Background Chronic insomnia is a poorly understood disorder. Risk factors for developing chronic insomnia are largely unknown, yet disturbances in brain indexes of arousal seem to accompany the disorder. We here investigate whether insomnia patients and control participants differ with respect to brain responses to direct stimulation, i.e., cortical excitability. Transcranial magnetic stimulation (TMS) offers a method to directly investigate the excitability level of the human cerebral cortex in psychiatric and neurological disease. Methods We investigated cortical excitability in 16 insomnia patients and 14 carefully matched control participants using absolute and relative amplitudes of motor evoked potentials in response to single- and paired-pulse stimulation using TMS. Results Nonmedicated insomnia patients showed, first, an exaggerated absolute response to both suprathreshold single- and paired-pulse stimulation compared with control participants and second, a reduced relative response to paired-pulse stimulation at long interpulse intervals (i.e., a reduced intracortical facilitation). The abnormal excitability persisted despite sleep therapy that effectively improved sleep quality as well as behavioral and neuroimaging indexes of brain function. Conclusions The results suggest that a subtly disturbed intracortical excitability characterizes patients with chronic insomnia: a relatively reduced intracortical facilitation in the context of a globally increased absolute excitability. The findings do not resemble TMS findings after sleep deprivation or in sleep apnea and thus seem specific to insomnia. They may offer diagnostic value and implications for assessment of risk to develop this common and disabling disorder. © 2010 Society of Biological Psychiatry.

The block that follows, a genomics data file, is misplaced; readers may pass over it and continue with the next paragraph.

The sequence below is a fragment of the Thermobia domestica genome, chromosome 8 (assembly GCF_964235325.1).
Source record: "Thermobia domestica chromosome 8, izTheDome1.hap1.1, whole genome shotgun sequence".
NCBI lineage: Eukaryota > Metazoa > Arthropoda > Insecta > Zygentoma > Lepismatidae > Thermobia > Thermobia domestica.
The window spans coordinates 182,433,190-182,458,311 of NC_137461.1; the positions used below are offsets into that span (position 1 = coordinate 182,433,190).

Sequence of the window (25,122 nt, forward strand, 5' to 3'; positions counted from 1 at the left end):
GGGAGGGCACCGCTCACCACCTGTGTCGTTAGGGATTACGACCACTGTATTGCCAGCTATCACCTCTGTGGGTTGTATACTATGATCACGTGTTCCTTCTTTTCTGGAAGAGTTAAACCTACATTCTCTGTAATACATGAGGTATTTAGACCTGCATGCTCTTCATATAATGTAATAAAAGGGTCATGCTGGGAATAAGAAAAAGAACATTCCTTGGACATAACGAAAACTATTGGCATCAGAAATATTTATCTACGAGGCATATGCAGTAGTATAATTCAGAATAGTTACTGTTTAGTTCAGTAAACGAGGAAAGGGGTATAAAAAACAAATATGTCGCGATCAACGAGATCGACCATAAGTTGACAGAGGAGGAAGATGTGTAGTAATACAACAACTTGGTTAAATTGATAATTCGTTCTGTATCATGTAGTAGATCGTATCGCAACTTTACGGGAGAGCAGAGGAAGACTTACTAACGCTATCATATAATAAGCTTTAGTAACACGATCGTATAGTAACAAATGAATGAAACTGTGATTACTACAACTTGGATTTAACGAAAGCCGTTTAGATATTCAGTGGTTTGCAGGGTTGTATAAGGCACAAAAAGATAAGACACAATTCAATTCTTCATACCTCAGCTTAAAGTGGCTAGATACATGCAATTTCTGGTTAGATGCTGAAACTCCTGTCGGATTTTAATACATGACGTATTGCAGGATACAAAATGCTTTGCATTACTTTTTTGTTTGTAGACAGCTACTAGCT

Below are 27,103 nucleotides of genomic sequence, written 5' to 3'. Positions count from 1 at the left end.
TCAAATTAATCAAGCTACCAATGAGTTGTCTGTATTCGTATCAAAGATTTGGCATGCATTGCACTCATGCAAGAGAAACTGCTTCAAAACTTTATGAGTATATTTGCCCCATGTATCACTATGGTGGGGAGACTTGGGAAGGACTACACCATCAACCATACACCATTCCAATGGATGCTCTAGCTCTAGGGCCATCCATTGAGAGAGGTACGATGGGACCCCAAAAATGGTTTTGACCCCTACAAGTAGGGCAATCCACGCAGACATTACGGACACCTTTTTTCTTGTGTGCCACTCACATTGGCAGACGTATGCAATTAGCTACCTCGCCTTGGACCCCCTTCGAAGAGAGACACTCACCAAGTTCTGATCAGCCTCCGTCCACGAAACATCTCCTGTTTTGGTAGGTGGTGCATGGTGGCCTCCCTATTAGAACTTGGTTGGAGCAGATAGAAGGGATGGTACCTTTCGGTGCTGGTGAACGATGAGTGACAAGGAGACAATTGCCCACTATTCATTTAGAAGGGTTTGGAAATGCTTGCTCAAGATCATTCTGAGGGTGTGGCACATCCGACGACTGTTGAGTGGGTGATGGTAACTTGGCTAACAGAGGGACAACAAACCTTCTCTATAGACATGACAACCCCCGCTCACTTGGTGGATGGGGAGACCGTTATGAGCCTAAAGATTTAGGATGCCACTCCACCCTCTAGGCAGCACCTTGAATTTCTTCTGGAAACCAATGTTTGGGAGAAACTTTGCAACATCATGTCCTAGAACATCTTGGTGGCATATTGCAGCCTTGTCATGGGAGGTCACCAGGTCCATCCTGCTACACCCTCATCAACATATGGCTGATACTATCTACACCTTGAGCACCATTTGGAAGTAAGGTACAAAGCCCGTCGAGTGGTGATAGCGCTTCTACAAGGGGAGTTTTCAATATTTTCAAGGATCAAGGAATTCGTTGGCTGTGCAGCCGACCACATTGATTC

van der Werf, Y. D., Altena, E., van Dijk, K. D., Strijers, R. L. M., De Ruke, W., Stam, C. J., & van Someren, E. J. W. (2010). Is Disturbed Intracortical Excitability a Stable Trait of Chronic Insomnia? A Study Using Transcranial Magnetic Stimulation Before and After Multimodal Sleep Therapy. Biological Psychiatry, 68(10), 950-955. https://doi.org/10.1016/j.biopsych.2010.06.028